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Informative Aritcle Regarding Different Types of Heating Systems
Featured content provided by www.msn.com
Anyone who has ever spent a night tossing and turning in a cold house as a result of a busted heating system will never look at that particular equipment the same way again. It’s as unpleasant as being stranded on a dark and lonely road when a car quits. But it may not take outright failure to make homeowners examine how their home is heated. It might be the system’s noise or the fact that it simply doesn’t work all that well. Being uncomfortable and annoyed all winter is a pretty compelling reason to consider the options for fixing or replacing it.
Then there’s a fuel bill that lays waste to household finances. Let’s say you have a boiler or furnace with 80% efficiency that produces a monthly gas bill of $279. About $56 of that has fueled nothing more than wasted heat that has gone up the chimney. (Bing: Find a chimney-sweep near you)
Regardless of what prompts you to take a second look at your house’s heating system — or perhaps the first look — you do need to know what makes it tick. Here are the basics.
How your heating system works
1. Draft inducer fan
Modern furnaces rely on a fan to create a draft up the chimney, rather than heat produced by a roaring flame from the burner.
2. Igniter, gas valve
This device creates a high-voltage spark, or it glows red hot to ignite the rush of gas to the burner. The last stop on the way to a warm house is the gas valve. Its electromagnet is energized and opens to permit gas flow after it receives a signal. That can happen only after the thermostat and all other controls are energized.
A burner has no moving parts. It’s a simple device, no more than a row of tubes, that allows fuel and air to mix at the proper ratio so they can burn at the highest efficiency possible.
4. Heat exchanger
The principle is simple. Heat the metal with a gas flame and pass air over it. The heated air gets distributed to the house. The flue gas goes out the chimney.
5. Furnace blower
The fan creates a pressure gradient inside the furnace so that cool air is pulled in to be heated and warm air is pushed into the ducts to be distributed to rooms. Modern forced-air systems are far superior to old gravity heating, which relies on convection to distribute air throughout the house.
6. Cold-air return
Cooled air returns to be heated through a length of ductwork. Insufficient return air ducts can cause the system to slightly pressurize the house, driving heated or cooled air out through even tiny openings and wasting energy.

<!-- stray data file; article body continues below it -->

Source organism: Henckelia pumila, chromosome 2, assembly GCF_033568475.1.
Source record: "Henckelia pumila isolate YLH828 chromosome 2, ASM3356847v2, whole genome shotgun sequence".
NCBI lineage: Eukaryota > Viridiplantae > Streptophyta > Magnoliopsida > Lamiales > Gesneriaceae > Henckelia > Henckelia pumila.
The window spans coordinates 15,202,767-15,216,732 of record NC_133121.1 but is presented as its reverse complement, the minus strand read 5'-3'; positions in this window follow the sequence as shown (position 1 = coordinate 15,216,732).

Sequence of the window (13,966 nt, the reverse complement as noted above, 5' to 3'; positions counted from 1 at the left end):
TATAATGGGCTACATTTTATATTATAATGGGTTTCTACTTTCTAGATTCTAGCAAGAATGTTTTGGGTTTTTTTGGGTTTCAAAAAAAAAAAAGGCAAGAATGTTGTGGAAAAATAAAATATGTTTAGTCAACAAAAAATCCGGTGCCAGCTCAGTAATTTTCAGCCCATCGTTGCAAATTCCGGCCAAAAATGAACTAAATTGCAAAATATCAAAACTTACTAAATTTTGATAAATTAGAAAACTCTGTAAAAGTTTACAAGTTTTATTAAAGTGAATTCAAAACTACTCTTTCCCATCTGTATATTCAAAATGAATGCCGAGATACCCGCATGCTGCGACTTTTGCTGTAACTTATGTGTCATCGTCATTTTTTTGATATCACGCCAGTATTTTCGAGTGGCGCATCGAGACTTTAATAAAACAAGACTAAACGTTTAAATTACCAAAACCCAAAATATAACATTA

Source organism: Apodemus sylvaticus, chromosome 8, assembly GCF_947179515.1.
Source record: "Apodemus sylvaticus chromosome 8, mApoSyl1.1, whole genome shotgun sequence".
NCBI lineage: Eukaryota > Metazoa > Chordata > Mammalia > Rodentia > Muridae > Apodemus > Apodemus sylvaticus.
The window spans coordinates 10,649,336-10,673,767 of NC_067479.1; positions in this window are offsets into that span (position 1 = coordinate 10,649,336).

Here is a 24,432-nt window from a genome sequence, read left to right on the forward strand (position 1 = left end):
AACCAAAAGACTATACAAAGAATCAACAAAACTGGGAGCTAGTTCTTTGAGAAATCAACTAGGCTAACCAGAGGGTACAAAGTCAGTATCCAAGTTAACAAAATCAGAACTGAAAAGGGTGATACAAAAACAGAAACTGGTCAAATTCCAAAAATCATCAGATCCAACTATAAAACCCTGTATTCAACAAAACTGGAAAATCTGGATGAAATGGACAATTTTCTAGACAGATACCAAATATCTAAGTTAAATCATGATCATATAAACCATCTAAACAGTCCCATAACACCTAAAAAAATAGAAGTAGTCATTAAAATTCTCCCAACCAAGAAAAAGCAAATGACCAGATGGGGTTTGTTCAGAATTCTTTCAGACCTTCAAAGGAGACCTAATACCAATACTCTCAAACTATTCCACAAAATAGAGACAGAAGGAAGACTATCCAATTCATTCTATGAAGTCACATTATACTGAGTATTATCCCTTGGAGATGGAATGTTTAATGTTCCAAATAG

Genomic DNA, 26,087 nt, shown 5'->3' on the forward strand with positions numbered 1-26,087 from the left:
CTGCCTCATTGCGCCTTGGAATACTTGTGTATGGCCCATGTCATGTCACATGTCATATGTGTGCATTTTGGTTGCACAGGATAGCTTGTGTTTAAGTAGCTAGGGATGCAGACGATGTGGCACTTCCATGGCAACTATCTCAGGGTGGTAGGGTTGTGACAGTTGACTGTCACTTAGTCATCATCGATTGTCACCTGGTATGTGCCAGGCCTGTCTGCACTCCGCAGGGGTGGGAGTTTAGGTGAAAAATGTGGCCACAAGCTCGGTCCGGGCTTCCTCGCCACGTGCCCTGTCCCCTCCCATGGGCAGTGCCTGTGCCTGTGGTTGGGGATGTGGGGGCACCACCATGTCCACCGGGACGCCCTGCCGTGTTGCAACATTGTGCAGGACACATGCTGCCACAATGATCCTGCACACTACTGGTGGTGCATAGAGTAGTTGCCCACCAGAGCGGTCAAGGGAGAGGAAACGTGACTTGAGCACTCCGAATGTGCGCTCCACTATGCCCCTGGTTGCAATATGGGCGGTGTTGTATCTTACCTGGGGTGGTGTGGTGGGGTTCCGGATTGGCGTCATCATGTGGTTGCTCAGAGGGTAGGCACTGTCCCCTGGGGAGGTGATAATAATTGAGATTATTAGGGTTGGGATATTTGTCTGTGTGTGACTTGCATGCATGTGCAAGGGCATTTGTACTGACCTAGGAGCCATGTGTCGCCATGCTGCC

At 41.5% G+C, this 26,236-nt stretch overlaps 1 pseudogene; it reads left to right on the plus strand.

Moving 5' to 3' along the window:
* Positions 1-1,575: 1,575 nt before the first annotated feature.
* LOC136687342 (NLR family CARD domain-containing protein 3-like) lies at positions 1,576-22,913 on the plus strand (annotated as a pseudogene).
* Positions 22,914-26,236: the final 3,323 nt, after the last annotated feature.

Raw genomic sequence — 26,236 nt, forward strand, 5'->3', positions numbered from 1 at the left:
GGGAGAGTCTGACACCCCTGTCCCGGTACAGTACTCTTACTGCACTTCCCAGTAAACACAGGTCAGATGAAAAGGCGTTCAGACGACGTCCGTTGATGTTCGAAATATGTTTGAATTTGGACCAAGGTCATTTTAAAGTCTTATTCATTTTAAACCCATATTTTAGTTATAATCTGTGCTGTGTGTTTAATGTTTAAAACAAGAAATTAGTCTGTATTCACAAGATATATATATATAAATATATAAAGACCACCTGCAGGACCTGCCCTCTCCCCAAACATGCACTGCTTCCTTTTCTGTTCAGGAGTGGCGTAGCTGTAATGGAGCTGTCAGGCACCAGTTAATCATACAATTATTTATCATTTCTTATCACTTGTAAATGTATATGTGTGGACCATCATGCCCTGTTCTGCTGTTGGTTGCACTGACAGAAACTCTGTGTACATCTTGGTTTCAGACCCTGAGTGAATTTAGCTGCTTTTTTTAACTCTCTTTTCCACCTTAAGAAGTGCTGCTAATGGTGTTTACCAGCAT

7. Furnace filter
Air returning to the furnace is pulled through a filter to remove dust, smoke or allergens.
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Producing heat is easy. Getting it where it needs to go is the hard part.
Option No. 1: Hot water
Water is the ideal heat-transport vehicle. A small pipe filled with hot water carries as much heat as a large air-filled duct, and it fits far more easily between studs and joists. In most houses that use hot-water systems, the pipe carries water at 120 to 180 degrees Fahrenheit to baseboard convectors that consist of a copper tube running through a row of sheet metal fins. This sets up a convective heating loop as air is pulled in at the base and flows out the unit’s top. Newer radiant-heat systems use plastic tubing routed in a serpentine pattern. Usually this is installed under wood-frame floors, or it is encased in concrete.
Option No. 2: Forced hot air
A forced-air heating system is simple and versatile. By connecting a humidifier, air cleaner or evaporator cooling coil to the duct system, a homeowner can completely control the indoor air’s temperature, humidity and cleanliness. Air in these systems moves at about 700 feet per minute through the house in rectangular ducts, typically made from galvanized 30-gauge sheet steel. Some systems use round ducts connected to the main rectangular trunk, while other houses have flexible, round, insulated ducts connected to an insulated trunk. In all cases, the joints in the duct system need to be meticulously sealed to prevent air leaks and energy loss.
- MSN Lifestyle: Home-improvement tips for the New Year
What goes on in a heating system is amazing
• Oil burner
About 7% of U.S. homes heat with oil, collectively consuming about 7 billion gallons of fuel a year. Modern burners atomize the oil by pumping it at about 100 psi to a tiny brass or steel nozzle that turns it into a spinning, cone-shaped spray pattern consisting of about 55 billion droplets. The spray is ignited by a 20,000-volt arc produced by a pair of burner electrodes. The result: a clean-burning flame of 2,200 to 2,600 degrees Fahrenheit.
• Condensing boiler or furnace
A small but growing number of the nation’s homes have condensing boilers or furnaces — both more than 90% efficient. In these appliances, flue gas condenses in a secondary heat exchanger, releasing usable energy. The flue gas and condensate are routed to the outdoors via plastic pipe. The equipment gains further efficiency by using unheated outdoor air for combustion, rather than conditioned indoor air.
Keeping the heat on is important. So is knowing how to shut the system down in an emergency.
• Boiler shutoff valve
Stops water flow to the boiler and to valves or other devices downstream. (It is the first of several valves and devices on the boiler’s feed line.)
• Burner emergency switch
Cuts power to a gas- or oil-burner circuit.
• Main shutoff valve
Controls gas flow from the meter to the building for maintenance or emergencies. The valve is turned with an adjustable wrench.
• Propane tank service valve
Controls gas flow from the tank to the building for maintenance or emergencies.
• Circuit breaker
Provides a means to automatically or manually cut power to heating-equipment circuits.